We are all mortal until the first kiss and the second glass of wine…
– Eduardo Galeano
Imagine, then the immortality of tasting over 15 different wines in less than 24 hours? But I’m getting ahead of myself, before the immortality, lay a 5 hour journey across a highway under construction. I was heading, not towards the famed vineyards of California or Beaujolais, but in the direction of Nashik, a city a few hours away from the bustle of Mumbai (165 kilometres) and Pune (160 kilometres), in Maharashtra, India.
India, seems like a rather unusual destination for a wine trail yet fruity, alcoholic beverages have been recorded in India since the Vedic times (1500 – 700 BCE). Vedic medical practitioners like Charaka and Susruta even advocated ‘moderate alcohol use’ for better health. ‘Somaras’, mentioned in ancient texts, is considered to be the juice of a high-altitude fruit (as yet unidentified) which was distilled to produce an intoxicating, aphrodisiacal spirit. Surprisingly, one study by F.R Allchin suggests that India might have been the home of alcoholic distillation.
As it is difficult to distinguish floral, fruity, fermented drinks mentioned in older texts with wine as we know it today – wine-making in India is considered to be a rather recent undertaking, and it all begins in Nashik.
Nashik’s wine story begins with a gamble – a farmer returned from education in California, and decided to plant a few wine grape varieties on his family’s plot of table grapes. (Yes, something I learned recently, too – the varieties of grapes for wine are different from those we consume directly which are known as table grapes). He set up the first winery at Sula vineyards in 1999, and the rest, as they say, is history. Over the next few years, several other farmers followed suit, aided by the Maharashtra government’s 2001 policy that ensured no excise would be applied to wines made from grapes in the state. The grape farmers-turned-winemakers learned from one another, sent their kith and kin abroad to learn more about winemaking, and even hired sommeliers from other vineyards in France, Australia or California to create distinct, indigenous wines. Today, Nashik Valley is a patented geographical indicator for wines produced in India.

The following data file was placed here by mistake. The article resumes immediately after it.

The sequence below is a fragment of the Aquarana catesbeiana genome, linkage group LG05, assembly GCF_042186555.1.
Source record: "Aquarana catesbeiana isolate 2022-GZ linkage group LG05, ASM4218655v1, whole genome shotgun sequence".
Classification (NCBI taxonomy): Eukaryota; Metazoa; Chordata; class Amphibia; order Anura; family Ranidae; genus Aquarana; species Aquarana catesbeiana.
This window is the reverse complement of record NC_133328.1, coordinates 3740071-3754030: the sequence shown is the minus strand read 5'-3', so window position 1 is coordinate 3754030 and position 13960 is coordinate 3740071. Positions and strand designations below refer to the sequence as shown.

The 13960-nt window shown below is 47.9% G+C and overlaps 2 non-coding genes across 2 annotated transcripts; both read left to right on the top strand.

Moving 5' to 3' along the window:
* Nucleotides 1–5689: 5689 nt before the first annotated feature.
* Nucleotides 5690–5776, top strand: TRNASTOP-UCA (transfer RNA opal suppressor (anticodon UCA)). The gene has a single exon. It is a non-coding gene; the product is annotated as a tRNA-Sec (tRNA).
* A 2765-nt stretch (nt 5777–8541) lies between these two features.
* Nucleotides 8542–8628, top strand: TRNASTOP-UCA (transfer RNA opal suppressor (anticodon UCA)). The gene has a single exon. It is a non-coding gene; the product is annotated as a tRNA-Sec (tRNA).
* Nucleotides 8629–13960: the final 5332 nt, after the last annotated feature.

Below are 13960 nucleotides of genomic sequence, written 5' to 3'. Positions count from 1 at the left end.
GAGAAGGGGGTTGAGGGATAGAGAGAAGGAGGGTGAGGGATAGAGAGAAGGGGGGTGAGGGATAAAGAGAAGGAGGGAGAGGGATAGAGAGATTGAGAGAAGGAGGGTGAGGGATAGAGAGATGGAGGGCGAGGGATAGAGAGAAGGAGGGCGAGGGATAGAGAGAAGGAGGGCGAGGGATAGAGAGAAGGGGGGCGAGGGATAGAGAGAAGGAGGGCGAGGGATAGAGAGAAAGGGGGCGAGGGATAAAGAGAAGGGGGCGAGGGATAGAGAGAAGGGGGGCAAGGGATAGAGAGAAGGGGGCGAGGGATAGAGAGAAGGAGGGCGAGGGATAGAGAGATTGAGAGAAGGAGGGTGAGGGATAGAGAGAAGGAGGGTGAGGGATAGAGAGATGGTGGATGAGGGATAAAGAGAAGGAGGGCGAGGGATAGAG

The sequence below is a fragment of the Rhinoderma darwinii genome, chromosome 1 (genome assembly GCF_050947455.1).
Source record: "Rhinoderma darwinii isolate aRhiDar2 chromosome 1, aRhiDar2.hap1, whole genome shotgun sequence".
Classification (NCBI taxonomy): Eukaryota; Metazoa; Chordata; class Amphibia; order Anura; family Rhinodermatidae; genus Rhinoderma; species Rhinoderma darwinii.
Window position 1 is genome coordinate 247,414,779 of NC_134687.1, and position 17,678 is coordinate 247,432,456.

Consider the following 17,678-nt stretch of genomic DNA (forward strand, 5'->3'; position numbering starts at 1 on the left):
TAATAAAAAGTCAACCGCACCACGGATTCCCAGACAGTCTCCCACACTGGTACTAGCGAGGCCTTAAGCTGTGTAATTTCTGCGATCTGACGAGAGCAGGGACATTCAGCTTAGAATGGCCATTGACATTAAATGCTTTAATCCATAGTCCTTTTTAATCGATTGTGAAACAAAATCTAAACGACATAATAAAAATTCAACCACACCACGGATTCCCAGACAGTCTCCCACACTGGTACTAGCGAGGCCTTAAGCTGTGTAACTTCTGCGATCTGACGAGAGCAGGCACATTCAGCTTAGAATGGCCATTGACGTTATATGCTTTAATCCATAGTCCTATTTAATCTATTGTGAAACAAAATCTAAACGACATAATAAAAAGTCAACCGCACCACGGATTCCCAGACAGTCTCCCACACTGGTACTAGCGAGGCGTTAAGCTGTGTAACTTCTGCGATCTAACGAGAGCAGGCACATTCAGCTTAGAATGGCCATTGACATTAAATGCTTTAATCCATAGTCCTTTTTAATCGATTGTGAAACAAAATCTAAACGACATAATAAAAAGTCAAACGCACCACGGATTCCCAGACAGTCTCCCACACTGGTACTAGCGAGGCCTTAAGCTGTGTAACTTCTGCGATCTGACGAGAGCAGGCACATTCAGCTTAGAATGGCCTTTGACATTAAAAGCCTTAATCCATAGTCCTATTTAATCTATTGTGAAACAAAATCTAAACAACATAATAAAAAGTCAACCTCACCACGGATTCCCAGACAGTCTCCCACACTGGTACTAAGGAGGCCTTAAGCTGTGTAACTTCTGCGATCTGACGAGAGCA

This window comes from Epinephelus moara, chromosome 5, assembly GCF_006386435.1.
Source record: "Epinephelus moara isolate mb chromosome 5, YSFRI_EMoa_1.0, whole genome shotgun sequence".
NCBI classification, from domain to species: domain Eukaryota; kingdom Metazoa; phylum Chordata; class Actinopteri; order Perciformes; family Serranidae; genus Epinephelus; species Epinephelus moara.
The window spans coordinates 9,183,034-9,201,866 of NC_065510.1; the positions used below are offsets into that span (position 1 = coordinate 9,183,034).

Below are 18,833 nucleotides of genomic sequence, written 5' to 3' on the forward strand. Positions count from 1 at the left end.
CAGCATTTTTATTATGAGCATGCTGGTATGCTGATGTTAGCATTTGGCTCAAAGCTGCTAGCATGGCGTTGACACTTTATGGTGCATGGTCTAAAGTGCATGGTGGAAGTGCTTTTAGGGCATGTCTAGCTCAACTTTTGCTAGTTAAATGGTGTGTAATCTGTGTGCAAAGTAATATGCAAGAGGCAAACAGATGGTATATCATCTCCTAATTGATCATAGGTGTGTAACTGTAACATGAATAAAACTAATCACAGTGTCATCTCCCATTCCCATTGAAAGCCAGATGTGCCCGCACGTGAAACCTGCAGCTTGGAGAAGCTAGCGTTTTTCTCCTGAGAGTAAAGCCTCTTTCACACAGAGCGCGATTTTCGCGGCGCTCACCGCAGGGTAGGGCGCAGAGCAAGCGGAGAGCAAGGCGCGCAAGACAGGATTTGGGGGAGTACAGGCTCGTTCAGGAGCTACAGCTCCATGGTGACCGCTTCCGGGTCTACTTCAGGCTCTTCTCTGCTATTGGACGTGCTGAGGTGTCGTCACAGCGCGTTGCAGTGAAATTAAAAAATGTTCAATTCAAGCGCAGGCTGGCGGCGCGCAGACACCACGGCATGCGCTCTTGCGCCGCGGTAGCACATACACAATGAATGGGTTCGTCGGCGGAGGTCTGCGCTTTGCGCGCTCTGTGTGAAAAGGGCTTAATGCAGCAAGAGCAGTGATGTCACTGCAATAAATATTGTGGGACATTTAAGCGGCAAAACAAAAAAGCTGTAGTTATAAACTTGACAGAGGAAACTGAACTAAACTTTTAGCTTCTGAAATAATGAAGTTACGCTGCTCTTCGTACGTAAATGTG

Apart from Nashik, only the outskirts of Hampi in Karnataka (Krsma vineyards) and Ratlam in Madhya Pradesh (Ambi vineyards), produce indigenous wines in the country. Yet, in global circles, India’s wines are rapidly gaining acclaim, produced as they are in the unusual terroir of our rich, black soil, tropical climate and ample rainfall.
Intrigued by the story and lured by the chance to sample some of India’s indigenous spirits, I found myself in Nashik. On the outskirts of the city, to the west and south-west lie several vineyards, each growing a variety of grapes and producing their own range of wines. To retrace the history of the region, I started my wine trails at Sula vineyards. They run wine trails every hour to cater to their popularity with tourists from Mumbai and Pune, and I duly joined a mixed group of corporates and families as we were guided through their factory. We were explained the fascinating process of harvesting, crushing, fermentation, clarification, ageing and bottling – with the differences that create a white, rose or red wine. The temperatures in every room of the factory was chilly, which are the ideal conditions for wine-making and perhaps, the most expensive overhead for winemaking in India. Sadly, as it was still early in the season for grape-harvesting, we couldn’t actually see the winemaking in action. A visit between January to March would be more ideal to see the entire winemaking process.
Finally, we were ushered into a sombre, tasting room with a large wooden counter with 6 bottles and numerous wine glasses that seemed to be waiting for us. A certified sommelier, then took us through the nuances of the ‘swirl, smell, see, sip and spit’ ritual of wine-tasting, as we were introduced to Sula’s incredible range with 2 white wines, 2 red wines, a pleasant rose ending on a high note with a sweet, Chenin Blanc dessert wine! I’d like to say that I tasted peaches and cherries, smelt woody fragrances and spices – yet, to the uninitiated, there’s a long journey before one can unlock the mysteries of wines. Suffice it to say, that I learned enough to appreciate wines better (and not pooh-pooh at the elitist, swirling wine-tasters!) and promised myself to enjoy them on the palate for longer than the quintessential, quick swig Indian drinker!
The following day, I was determined to scratch at more than just the surface of Nashik’s wine industry and I requested Manoj Jagtap, a self-learned, wine trail expert to guide me through. With his insights into the region’s history, a repertoire of experiences in vineyards across the world and his local savvy, we made our way across 3 other wineries in and around Nashik.